Citations are created using metadata (notes) connected to the documents or websites. You can edit this metadata if it’s incorrect. Be sure to double-check the original metadata, because it often has mistakes or is non-existent.

If you’re using a strange computer, you can download the browser connector to add a citation to your account. Just be sure to unlink your account after you’re finished.

Text-Mining the MTA Annual Report

After some failed attempts at text-mining other sources [1], I settled on examining the New York Metropolitan Transportation Authority’s annual reports. The MTA offers online access to its annual reports going back to the year 2000 [2]. As a daily rider and occasional critic of the MTA, I thought this might provide insight to its sometimes murky motivations.

I decided to compare the 2017, 2009, and 2001 annual reports. I chose these because 2017 was the most current, 2009 was the first annual report after the Great Recession became a steady factor in New York life, and 2001 was the annual report after the 9/11 attacks on the World Trade Center. I thought there might be interesting differences between the most recent annual report and the annual reports written during periods of intense social and financial stress.

Because the formats of the annual reports vary from year to year, I was worried that some differences emerging from text-mining might be due to those formatting changes rather than operational changes. So at first I tried to minimize this by finding sections of the annual reports that seemed analogous in all three years. After a few tries, though, I finally realized that dissecting the annual reports in this manner had too much risk of leaving out important information. It would therefore be better to simply use the entirety of the text in each annual report for comparison, since any formatting changes to particular sections would probably not change the overall tone of the annual report (and the MTA in general).

I downloaded the PDFs of the annual reports [3], copied the full text within, and ran that text through Voyant’s online text-mining tool (

The 20 most frequent words for each annual report are listed below. It is important to note that these lists track specific spellings of words, but it is sometimes more important to track all related words (words with the same root, like “complete” and “completion”). Voyant allows users to search for roots instead of specific spellings, but the user needs to already know which root to search for.

2001 Top 20:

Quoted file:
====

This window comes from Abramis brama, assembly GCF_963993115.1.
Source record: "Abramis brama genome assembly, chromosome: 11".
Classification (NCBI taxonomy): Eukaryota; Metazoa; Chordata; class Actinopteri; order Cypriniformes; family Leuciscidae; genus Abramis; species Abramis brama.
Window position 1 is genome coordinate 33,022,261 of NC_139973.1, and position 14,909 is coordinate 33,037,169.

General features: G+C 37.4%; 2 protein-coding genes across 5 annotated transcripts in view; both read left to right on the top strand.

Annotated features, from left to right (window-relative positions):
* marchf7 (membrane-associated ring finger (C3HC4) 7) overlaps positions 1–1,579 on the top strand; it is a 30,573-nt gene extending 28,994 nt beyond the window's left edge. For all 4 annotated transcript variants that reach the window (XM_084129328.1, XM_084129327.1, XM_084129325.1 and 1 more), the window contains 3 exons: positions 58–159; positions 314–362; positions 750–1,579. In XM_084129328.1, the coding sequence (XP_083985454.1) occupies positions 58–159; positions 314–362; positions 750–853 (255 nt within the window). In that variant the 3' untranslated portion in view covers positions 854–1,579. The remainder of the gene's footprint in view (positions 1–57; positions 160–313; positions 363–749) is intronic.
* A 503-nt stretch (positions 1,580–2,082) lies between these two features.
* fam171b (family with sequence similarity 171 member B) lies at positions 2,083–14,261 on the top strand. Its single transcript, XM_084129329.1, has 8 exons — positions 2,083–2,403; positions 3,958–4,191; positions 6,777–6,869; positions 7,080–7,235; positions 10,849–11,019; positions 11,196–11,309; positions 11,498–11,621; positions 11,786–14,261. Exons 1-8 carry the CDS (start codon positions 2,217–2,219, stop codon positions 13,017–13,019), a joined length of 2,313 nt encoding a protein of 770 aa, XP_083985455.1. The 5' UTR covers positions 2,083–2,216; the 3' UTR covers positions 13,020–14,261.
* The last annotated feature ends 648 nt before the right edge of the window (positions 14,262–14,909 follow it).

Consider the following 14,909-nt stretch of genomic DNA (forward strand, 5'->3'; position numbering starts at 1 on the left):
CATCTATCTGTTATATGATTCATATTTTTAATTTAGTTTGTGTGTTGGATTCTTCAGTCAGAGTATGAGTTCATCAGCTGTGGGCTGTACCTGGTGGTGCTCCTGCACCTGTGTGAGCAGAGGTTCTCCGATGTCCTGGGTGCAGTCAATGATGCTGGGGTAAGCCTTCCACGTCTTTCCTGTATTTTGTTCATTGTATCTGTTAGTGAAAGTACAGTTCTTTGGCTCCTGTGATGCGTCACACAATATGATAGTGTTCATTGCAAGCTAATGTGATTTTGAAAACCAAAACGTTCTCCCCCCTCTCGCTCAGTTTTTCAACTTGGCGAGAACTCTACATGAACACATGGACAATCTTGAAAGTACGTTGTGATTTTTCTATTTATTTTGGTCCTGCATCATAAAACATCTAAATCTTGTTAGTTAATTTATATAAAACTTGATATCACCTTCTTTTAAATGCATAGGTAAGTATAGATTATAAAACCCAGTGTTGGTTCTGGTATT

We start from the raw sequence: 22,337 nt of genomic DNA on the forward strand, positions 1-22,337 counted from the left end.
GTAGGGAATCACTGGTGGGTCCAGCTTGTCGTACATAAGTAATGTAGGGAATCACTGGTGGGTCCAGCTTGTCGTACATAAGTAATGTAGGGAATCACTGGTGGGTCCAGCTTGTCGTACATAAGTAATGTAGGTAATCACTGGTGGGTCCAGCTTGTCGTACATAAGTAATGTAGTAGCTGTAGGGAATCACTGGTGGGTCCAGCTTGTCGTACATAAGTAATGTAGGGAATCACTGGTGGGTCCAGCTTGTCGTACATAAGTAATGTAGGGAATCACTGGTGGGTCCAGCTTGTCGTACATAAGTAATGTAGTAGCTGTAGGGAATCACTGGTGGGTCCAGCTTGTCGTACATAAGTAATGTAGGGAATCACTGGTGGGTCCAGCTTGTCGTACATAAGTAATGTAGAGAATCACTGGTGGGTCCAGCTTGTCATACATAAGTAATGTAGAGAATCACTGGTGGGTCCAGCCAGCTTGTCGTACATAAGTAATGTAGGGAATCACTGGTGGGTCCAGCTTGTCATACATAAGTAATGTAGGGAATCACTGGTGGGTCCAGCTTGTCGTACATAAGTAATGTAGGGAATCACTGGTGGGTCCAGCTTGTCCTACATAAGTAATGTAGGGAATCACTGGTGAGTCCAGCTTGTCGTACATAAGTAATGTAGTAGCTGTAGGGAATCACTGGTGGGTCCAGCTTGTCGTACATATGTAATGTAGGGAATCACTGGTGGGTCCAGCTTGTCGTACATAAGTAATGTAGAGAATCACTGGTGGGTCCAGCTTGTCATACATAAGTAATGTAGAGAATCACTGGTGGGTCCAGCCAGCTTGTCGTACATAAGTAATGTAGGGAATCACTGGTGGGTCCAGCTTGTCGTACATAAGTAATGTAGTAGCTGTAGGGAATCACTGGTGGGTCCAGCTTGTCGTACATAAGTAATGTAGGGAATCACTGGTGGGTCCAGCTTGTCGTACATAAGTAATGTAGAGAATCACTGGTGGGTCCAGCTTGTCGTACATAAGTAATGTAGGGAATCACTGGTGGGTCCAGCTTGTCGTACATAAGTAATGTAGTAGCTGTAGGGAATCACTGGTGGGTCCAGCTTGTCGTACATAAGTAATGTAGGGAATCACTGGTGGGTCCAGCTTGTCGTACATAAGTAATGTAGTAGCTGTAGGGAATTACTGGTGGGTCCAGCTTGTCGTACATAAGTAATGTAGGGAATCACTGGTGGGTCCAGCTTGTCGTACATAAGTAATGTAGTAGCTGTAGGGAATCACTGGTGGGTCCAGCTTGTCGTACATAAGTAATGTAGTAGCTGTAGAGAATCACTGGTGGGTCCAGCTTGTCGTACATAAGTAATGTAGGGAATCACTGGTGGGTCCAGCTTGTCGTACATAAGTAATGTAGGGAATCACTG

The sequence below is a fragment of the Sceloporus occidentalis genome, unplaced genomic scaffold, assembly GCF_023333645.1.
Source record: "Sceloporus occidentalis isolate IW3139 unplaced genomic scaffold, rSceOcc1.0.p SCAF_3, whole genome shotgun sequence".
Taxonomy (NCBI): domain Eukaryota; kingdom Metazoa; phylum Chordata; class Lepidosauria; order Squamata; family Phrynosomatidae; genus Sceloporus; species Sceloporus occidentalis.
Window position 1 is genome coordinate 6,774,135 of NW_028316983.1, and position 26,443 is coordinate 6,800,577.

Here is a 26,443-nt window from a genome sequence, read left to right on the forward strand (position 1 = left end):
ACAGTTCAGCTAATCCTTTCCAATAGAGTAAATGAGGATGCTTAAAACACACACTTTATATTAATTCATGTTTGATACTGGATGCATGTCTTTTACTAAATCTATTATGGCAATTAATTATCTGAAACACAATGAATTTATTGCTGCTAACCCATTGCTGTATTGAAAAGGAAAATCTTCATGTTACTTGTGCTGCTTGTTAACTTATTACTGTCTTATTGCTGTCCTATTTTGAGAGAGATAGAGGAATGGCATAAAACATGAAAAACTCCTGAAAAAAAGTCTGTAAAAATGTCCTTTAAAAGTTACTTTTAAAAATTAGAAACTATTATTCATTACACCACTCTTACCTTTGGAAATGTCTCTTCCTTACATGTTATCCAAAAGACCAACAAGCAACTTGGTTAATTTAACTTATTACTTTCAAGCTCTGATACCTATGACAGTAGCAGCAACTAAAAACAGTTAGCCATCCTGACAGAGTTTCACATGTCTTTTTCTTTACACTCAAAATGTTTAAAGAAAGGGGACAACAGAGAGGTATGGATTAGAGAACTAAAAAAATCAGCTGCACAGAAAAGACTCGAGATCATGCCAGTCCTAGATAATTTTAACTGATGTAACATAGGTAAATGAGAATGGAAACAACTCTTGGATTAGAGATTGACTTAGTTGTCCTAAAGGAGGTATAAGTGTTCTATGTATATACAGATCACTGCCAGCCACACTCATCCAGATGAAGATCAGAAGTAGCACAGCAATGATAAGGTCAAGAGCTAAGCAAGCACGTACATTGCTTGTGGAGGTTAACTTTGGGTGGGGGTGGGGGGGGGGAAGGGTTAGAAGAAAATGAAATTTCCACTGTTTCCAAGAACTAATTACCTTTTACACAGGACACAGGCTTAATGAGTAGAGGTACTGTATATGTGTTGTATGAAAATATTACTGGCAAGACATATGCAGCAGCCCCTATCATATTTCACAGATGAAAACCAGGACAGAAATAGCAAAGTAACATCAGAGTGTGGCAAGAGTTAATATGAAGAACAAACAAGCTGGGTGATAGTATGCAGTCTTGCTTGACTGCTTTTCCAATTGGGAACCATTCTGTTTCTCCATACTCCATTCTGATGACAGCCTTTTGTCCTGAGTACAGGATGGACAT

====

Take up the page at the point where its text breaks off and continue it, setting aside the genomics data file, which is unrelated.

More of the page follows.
mta (313); new (216); capital (176); service (154); financial (146); transit (144); year (138); operating (135); december (127); tbta (125); percent (121); authority (120); york (120); bonds (112); statements (110); total (105); million (104); long (103); nycta (93); revenue (93)

2009 Top 20:
new (73); bus (61); station (50); mta (49); island (42); street (41); service (39); transit (35); annual (31); long (31); report (31); completed (30); target (30); page (29); avenue (27); york (24); line (23); performance (23); bridge (22); city (22)

2017 Top 20:
mta (421); new (277); million (198); project (147); bus (146); program (140); report (136); station (125); annual (121); service (110); total (109); safety (105); pal (100); 2800 (98); page (97); capital (94); completed (89); metro (85); north (82); work (80)

One of the most striking differences to me was the use of the word “safety” and other words sharing the root “safe.” Before text-mining, I would have thought that “safe” words would be most common in the 2001 annual report, reflecting a desire to soothe public fears of terrorist attacks after 9/11. Yet the most frequent use by far of “safe” words was in 2017. This was not simply a matter of raw volume, but also the frequency rate. “Safe” words were mentioned almost four times as often in 2017 (frequency rate: 0.0038) than in 2001 (0.001). “Secure” words might at first seem more equitable in 2001 (0.0017) and 2017 (0.0022). However, these results are skewed, because in 2001, many of the references to “secure” words were in their financial meaning, not their public-safety meaning. (e.g. “Authority’s investment policy states that securities underlying repurchase agreements must have a market value…”)

This much higher recent focus on safety might be due to the 9/11 attacks not being the fault of the MTA, so any disruptions in safety could have been generally seen as understandable. The 2001 annual report mentioned that the agency was mostly continuing to follow the “MTA all-agency safety initiative, launched in 1996.” However, by 2017, a series of train and bus crashes (one of which happened just one day ago), and heavy media coverage of the MTA’s financial corruption and faulty equipment, were possibly shifting blame for safety issues to the MTA’s own internal problems. Therefore, the MTA might now be feeling a greater need to emphasize its commitment to safety, whereas it was more assumed before.

In a similar vein, “replace” words were five times more frequent in 2017 (0.0022) than in 2001 (0.0004). “Repair” words were also much more frequent in 2017 (0.0014) than 2001 (0.00033). In 2001, the few mentions of “repair” were often in terms of maintaining “a state of good repair,” which might indicate that the MTA thought the system was already working pretty well. By 2017, public awareness of the system’s dilapidation might have changed that. Many mentions of repair and replacement in the 2017 annual report are also in reference to damage done by Hurricane Sandy (which happened in 2012).